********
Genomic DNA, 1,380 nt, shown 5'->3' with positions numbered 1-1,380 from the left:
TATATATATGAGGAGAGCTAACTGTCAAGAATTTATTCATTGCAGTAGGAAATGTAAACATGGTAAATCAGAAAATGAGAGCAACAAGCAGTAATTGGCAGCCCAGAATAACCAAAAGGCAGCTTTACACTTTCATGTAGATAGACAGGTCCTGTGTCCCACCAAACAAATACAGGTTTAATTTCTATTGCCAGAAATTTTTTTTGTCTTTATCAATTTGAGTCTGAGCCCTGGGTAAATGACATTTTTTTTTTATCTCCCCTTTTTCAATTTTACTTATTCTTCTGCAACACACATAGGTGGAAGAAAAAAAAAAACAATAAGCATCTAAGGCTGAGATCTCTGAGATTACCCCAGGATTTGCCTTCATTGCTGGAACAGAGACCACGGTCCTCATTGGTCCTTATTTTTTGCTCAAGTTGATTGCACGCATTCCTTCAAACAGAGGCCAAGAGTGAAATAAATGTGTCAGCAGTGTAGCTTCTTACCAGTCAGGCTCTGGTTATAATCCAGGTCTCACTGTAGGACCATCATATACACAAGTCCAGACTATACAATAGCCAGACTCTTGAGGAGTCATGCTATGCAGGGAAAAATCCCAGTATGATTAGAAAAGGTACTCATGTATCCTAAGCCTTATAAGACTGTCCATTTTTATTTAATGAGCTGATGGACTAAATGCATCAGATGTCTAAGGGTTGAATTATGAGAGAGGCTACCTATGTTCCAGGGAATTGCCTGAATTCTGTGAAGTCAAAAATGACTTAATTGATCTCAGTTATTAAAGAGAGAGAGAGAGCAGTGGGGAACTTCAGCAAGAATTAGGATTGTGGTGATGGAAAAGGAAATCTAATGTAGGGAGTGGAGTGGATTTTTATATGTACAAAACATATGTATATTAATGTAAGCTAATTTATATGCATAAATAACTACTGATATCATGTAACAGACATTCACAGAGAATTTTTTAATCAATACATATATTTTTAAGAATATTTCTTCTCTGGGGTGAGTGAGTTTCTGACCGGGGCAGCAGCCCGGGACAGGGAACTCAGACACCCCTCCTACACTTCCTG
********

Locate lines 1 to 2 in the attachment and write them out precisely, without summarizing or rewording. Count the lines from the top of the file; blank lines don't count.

Genomic DNA, 1,380 nt, shown 5'->3' with positions numbered 1-1,380 from the left:
TATATATATGAGGAGAGCTAACTGTCAAGAATTTATTCATTGCAGTAGGAAATGTAAACATGGTAAATCAGAAAATGAGAGCAACAAGCAGTAATTGGCAGCCCAGAATAACCAAAAGGCAGCTTTACACTTTCATGTAGATAGACAGGTCCTGTGTCCCACCAAACAAATACAGGTTTAATTTCTATTGCCAGAAATTTTTTTTGTCTTTATCAATTTGAGTCTGAGCCCTGGGTAAATGACATTTTTTTTTTATCTCCCCTTTTTCAATTTTACTTATTCTTCTGCAACACACATAGGTGGAAGAAAAAAAAAAACAATAAGCATCTAAGGCTGAGATCTCTGAGATTACCCCAGGATTTGCCTTCATTGCTGGAACAGAGACCACGGTCCTCATTGGTCCTTATTTTTTGCTCAAGTTGATTGCACGCATTCCTTCAAACAGAGGCCAAGAGTGAAATAAATGTGTCAGCAGTGTAGCTTCTTACCAGTCAGGCTCTGGTTATAATCCAGGTCTCACTGTAGGACCATCATATACACAAGTCCAGACTATACAATAGCCAGACTCTTGAGGAGTCATGCTATGCAGGGAAAAATCCCAGTATGATTAGAAAAGGTACTCATGTATCCTAAGCCTTATAAGACTGTCCATTTTTATTTAATGAGCTGATGGACTAAATGCATCAGATGTCTAAGGGTTGAATTATGAGAGAGGCTACCTATGTTCCAGGGAATTGCCTGAATTCTGTGAAGTCAAAAATGACTTAATTGATCTCAGTTATTAAAGAGAGAGAGAGAGCAGTGGGGAACTTCAGCAAGAATTAGGATTGTGGTGATGGAAAAGGAAATCTAATGTAGGGAGTGGAGTGGATTTTTATATGTACAAAACATATGTATATTAATGTAAGCTAATTTATATGCATAAATAACTACTGATATCATGTAACAGACATTCACAGAGAATTTTTTAATCAATACATATATTTTTAAGAATATTTCTTCTCTGGGGTGAGTGAGTTTCTGACCGGGGCAGCAGCCCGGGACAGGGAACTCAGACACCCCTCCTACACTTCCTG